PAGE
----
29. Hollmen KA, Kinnunen T, Kiistala U, Väänänen A, Saarelainen IO, De CC, et al. Efficacy and tolerability of terbinafine 1% emulsion gel in patients with tinea pedis. J Eur Acad Dermatol Venereol. 2002;16(1):87-88. [ Links ]
30. James IG, Loria-Kanza Y, Jones TC. Short-duration topical treatment of tinea pedis using terbinafine emulsion gel: results of a dose-ranging clinical trial. J Dermatolog Treat. 2007;18(3):163-168. [ Links ]
31. Korting HC, Tietz HJ, Bräutigam M, Mayser P, Rapatz G, Paul C. One week terbinafine 1% cream (Lamisil) once daily is effective in the treatment of interdigital tinea pedis: a vehicle controlled study. LAS-INT-06 Study Group. Med Mycol. 2001;39(4):335-340. [ Links ]
32. Lalosević J, Rojas R, Astorga E, Gip L. Bifonazole cream in the treatment of superficial candidosis. A double-blind comparative study. Dermatologica. 1984; 169 (sup.1): 99-106. [ Links ]
33. Lebwohl M, Elewski B, Eisen D, Savin RC. Efficacy and safety of terbinafine 1% solution in the treatment of interdigital tinea pedis and tinea corporis or tinea cruris. Cutis. 2001;67(3):261-266. [ Links ]
34. Millikan LE. Efficacy and tolerability of topical terbinafine in the treatment of tinea cruris. J Am Acad Dermatol. 1990;23(4):795-799. [ Links ]
35. Montoya F, Vélez H. Evaluación terapéutica de naftifine en pacientes con dermatofitosis y pitiriasis versicolor. Acta Med Colomb. 1985;10(2):79-94. [ Links ]
36. Mora RG, Greer DL. Comparative efficacy and tolerance of 1% bifonazole cream and bifonazole cream vehicle in patients with tinea versicolor. Dermatologica. 1984;169(Suppl.1):87-92. [ Links ]
37. Ortiz Lg P. Topical miconazole nitrate therapy in tinea pedis and tinea versicolor. Clin Ther. 1978;1(6):444-50. [ Links ]
38. Ortonne JP, Korting HC, Viguié-Vallanet C, Larnier C, Savaluny E. Efficacy and safety of a new single-dose terbinafine 1% formulation in patients with tinea pedis (athlete's foot): a randomized, double-blind, placebo-controlled study. J Eur Acad Dermatol Venereol. 2006;20(10):1307-1313. [ Links ]
39. Quiñones CA. Tinea versicolor: new topical treatments. Cutis. 1980;25(4):386-388. [ Links ]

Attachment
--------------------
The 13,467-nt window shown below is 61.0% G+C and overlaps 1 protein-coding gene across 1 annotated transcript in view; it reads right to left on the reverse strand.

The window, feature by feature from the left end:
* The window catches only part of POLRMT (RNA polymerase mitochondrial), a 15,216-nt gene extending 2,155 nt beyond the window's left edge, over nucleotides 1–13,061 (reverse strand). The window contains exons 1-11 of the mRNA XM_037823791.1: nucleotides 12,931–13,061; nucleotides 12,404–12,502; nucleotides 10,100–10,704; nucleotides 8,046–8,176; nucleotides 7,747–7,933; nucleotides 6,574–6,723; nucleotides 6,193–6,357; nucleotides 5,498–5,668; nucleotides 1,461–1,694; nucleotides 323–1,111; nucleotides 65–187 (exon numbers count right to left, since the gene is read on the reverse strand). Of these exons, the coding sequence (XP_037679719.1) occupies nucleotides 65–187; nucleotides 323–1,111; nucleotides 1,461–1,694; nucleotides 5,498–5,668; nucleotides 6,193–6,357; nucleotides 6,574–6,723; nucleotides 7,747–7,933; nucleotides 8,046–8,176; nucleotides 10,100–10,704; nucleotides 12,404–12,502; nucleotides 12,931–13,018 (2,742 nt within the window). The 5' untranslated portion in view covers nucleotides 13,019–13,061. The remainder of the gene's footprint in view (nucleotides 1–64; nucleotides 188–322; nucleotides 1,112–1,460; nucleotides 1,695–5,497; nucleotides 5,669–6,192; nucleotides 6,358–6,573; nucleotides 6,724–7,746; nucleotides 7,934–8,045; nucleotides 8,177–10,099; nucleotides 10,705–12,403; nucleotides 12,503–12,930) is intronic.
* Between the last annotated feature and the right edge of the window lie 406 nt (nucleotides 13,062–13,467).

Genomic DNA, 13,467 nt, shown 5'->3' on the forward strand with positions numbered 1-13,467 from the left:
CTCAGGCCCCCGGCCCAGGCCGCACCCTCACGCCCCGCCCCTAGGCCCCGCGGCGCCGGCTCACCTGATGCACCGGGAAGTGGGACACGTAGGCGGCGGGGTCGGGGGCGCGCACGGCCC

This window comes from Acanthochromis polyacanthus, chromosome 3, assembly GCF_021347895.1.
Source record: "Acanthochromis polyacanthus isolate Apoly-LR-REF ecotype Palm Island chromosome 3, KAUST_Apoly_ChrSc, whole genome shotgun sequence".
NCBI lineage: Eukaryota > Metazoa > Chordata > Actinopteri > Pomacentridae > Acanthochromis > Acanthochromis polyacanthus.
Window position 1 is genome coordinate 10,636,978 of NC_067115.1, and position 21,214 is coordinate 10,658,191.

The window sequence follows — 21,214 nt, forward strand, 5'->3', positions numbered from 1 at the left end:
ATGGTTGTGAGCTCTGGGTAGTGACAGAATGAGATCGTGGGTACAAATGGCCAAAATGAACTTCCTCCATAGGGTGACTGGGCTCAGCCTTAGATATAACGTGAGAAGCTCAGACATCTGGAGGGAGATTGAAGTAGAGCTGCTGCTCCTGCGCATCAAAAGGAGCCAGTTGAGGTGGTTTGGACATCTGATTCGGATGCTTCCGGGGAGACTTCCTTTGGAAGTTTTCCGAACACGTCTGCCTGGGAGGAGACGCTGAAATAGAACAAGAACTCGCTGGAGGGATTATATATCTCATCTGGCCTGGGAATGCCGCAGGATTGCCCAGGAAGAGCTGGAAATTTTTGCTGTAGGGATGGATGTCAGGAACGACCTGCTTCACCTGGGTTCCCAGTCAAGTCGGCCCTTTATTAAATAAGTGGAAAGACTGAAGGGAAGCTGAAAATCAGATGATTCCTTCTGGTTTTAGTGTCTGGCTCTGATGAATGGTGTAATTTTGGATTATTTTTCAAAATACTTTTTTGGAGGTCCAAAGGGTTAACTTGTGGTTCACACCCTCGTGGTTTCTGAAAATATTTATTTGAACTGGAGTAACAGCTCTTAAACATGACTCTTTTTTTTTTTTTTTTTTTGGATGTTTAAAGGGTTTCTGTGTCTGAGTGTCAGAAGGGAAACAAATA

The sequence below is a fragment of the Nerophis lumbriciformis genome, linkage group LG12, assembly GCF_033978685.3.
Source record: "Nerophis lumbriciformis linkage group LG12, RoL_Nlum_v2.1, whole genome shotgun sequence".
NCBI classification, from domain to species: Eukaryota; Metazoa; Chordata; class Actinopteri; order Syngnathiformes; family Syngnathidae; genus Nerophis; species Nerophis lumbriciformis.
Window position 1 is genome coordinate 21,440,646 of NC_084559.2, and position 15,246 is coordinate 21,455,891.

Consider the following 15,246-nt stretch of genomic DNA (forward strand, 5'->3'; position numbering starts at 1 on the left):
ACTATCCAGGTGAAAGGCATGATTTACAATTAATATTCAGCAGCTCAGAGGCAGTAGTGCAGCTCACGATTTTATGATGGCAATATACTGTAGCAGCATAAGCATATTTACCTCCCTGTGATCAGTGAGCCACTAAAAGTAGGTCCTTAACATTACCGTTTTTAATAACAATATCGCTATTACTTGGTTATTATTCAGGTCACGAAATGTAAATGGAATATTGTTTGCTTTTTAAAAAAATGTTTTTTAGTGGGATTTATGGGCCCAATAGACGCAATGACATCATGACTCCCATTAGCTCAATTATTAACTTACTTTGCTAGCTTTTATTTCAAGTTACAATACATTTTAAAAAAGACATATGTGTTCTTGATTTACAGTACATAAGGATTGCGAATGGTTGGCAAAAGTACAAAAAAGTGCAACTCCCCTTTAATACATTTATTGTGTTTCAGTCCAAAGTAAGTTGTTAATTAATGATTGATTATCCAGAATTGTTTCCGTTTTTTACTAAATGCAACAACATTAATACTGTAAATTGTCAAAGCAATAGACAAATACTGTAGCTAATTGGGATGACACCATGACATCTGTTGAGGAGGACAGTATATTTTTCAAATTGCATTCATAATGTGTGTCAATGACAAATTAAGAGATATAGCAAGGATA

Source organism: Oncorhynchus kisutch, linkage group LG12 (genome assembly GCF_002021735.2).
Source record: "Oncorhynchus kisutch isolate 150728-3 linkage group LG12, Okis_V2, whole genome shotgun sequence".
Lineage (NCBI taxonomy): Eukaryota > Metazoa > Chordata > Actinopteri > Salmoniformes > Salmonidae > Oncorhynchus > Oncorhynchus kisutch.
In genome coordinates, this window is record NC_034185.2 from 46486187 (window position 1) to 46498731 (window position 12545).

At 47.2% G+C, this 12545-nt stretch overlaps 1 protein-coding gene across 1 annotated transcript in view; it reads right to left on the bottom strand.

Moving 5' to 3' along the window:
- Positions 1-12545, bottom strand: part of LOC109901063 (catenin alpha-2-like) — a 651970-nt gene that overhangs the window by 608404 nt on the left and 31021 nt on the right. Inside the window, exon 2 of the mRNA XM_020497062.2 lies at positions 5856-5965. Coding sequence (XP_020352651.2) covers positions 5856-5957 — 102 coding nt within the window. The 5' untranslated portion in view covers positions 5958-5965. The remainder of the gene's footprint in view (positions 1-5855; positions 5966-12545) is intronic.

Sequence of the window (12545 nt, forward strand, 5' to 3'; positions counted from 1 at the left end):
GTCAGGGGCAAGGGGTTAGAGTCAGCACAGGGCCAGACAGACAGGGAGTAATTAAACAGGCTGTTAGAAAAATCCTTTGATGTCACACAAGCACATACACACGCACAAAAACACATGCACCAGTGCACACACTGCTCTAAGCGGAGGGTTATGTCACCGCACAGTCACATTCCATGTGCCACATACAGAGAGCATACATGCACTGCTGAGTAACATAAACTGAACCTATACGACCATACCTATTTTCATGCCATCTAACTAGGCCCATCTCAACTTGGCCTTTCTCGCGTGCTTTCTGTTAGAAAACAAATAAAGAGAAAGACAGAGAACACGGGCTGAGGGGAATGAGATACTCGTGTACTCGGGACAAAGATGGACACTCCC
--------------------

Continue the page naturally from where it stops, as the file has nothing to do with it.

40. Savin RC, Horwitz SN. Double-blind comparison of 2% ketoconazole cream and placebo in the treatment of tinea versicolor. J Am Acad Dermatol. 1986;15(3):500-503. [ Links ]
41. Savin RC. Treatment of chronic tinea pedis (athlete's foot type) with topical terbinafine. J Am Acad Dermatol. 1990;23(4):786-789. [ Links ]
42. Savin R, Eisen D, Fradin MS, Lebwohl M. Tinea versicolor treated with terbinafine 1% solution. Int J Dermatol. 1999;38(11):863-865. [ Links ]
43. Savin R, Jorizzo J. The safety and efficacy of sertaconazole nitrate cream 2% for tinea pedis. Cutis. 2006;78(4):268-274. [ Links ]
44. Segal R, Kricheli D, Zukrov B, David M. Treatment of pityriasis versicolor with bifonazole shampoo: A randomized double-blind study. J Dermatolog Treat. 1999;10(3):185-188. [ Links ]
45. Smith EB, Graham JL, Ulrich JA. Topical clotrimazole in tinea pedis. South Med J. 1977;70(1):47-48. [ Links ]
46. Smith EB, Noppakun N, Newton RC. A clinical trial of topical terbinafine (a new allylamine antifungal) in the treatment of tinea pedis. J Am Acad Dermatol. 1990;23(4):790-794. [ Links ]
47. Syed TA, Hadi SM, Qureshi ZA, Ali SM, Ahmad SA. Butenafine 1% versus terbinafine 1% in cream for the treatment of tinea pedis. A placebo-controlled, double-blind, comparative study. Clin Drug Invest. 2000;19(6):393-397. [ Links ]